Child Support Modifications and Enforcement
When your marriage breaks down in Denver, CO, it can be a painful and stressful process, so you may want to entirely cut ties with your former spouse. Similarly, when a romantic relationship ends badly, even if it is not a marriage, it is normal to want to disengage from your partner entirely. While that is a valid desire, it is not always possible if you share children.
As your relationship ends, you will have to come to an agreement on how your children will be cared for. This includes deciding who will have primary custody, which parents can make legal and medical decisions about their child, and how much child support will be required from the non-custodial parent.
Deciding on the amount of child support can be a difficult process, especially since paying child support can be a significant financial commitment for the parent, but it is important to finalize it and ensure that the interests of the children are met. Once the child support agreement is reached, it may need to be changed or enforced due to a relocation, a new job, or a failure to pay. The experienced family law attorneys at Woody Law Firm, LLC, can help you with your child support agreement, including modifying an existing agreement or enforcing it when a parent does not pay properly.
Calculating Child Support
One of the primary aspects of a child support order is determining how much a parent will need to pay each month to ensure that their child’s needs are met. Colorado requires that both parents contribute to the support and well-being of their children, regardless of whether they have primary custody. Factors such as the income of each parent, the educational needs of the children, and the children’s standard of living are considered when child support is calculated.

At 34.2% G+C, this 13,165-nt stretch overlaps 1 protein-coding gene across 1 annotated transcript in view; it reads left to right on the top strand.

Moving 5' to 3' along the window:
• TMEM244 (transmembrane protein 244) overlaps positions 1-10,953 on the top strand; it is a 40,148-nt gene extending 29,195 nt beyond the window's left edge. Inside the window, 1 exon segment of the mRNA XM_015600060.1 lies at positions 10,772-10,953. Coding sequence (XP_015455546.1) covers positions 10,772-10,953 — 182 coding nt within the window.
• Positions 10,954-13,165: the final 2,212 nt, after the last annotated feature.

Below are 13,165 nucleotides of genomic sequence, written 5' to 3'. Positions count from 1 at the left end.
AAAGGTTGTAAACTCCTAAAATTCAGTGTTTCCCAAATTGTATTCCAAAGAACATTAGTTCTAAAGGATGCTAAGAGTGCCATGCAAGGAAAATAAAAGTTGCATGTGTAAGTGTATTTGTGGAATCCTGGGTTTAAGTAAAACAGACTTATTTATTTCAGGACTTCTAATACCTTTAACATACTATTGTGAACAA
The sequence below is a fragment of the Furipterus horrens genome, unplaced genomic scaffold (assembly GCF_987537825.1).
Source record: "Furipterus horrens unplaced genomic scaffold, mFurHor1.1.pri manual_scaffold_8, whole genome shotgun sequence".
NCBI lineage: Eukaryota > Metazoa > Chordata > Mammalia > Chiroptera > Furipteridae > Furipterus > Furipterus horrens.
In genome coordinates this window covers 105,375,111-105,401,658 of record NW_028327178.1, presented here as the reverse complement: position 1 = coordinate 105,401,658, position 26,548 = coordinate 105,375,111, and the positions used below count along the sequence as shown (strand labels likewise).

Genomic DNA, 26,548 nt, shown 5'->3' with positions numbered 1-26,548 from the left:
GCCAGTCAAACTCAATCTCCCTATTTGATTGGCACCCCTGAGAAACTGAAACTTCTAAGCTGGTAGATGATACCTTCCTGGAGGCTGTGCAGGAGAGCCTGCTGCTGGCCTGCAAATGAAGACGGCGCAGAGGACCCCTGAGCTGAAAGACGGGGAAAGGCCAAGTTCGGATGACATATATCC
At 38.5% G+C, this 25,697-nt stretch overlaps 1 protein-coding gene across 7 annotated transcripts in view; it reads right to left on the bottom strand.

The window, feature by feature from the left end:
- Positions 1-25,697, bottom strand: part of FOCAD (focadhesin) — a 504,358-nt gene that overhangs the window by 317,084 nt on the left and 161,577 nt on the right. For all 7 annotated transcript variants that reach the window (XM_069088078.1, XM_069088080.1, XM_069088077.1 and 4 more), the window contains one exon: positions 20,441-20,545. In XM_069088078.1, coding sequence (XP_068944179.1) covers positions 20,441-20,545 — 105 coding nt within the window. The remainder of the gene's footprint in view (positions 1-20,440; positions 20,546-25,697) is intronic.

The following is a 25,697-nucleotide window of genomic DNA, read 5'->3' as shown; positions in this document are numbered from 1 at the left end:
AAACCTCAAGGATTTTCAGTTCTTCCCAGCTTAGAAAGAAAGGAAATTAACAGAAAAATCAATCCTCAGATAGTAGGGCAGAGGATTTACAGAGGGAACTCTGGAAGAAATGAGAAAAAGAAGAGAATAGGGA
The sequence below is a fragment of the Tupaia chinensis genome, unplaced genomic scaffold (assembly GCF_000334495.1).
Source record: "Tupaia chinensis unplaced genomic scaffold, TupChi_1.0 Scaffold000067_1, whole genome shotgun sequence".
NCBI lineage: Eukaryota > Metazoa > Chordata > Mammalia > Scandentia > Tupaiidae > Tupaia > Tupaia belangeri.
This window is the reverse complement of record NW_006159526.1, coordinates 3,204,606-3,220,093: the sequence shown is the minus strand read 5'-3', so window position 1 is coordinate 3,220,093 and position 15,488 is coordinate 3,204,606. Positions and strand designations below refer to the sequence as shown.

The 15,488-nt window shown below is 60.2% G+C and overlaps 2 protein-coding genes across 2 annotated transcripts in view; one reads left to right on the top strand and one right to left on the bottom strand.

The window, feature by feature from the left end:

There are several ways that the necessary amount of child support is determined in Colorado.
- Income Share: The goal when establishing any child support orders is to ensure that the interests of the children are at the forefront and that their lifestyle is the same as it would have been if their parents were together. As a result, Colorado law requires that both the custodial and non-custodial parents be responsible for the care and support of their shared children through an income-share model. The total income of both parents will be calculated, and that sum will be used to determine how much of the gross income will be used to support their children. Each parent will be required to contribute a certain amount to their children each month, though the amounts may not be equal. If, for example, one parent works full time, and the other primarily has stayed at home, then the parent with a higher income will pay more of the support.
- Minimum Child Support Obligation: In some circumstances, the parents may not have enough combined income to fully support their children, particularly if they live in poverty or are low income. These cases allow for a minimum obligation for child support, especially if the parents are in school full time or are unable to work. The minimum obligation is calculated according to the number of children, so parents with one child will contribute $50 each month, while parents with six or more children will contribute $150 monthly.
Various factors, like income and medical needs, will be taken into consideration when child support is calculated. Ideally, once a child support order is in place, it will stay in place for many years so that a court process can be avoided. In some circumstances, however, that is not possible, and a child support order will need to be modified.
Modifying Child Support Orders
A parent’s circumstances, such as their living expenses, income, and debts, can easily change over time. When that happens, and there is a child support order in place, the order may need to be changed to accurately reflect the new reality. This can only happen, according to Colorado law, when a parent has experienced a change of at minimum 10%.
It is important to note that this only applies to the income that each parent makes, not to any additional income if one parent were to remarry. If your former partner marries someone who is wealthy and contributes a great deal to the well-being of your child, it does not mean that your child support order will change unless the other parent is also earning more money along with their new spouse.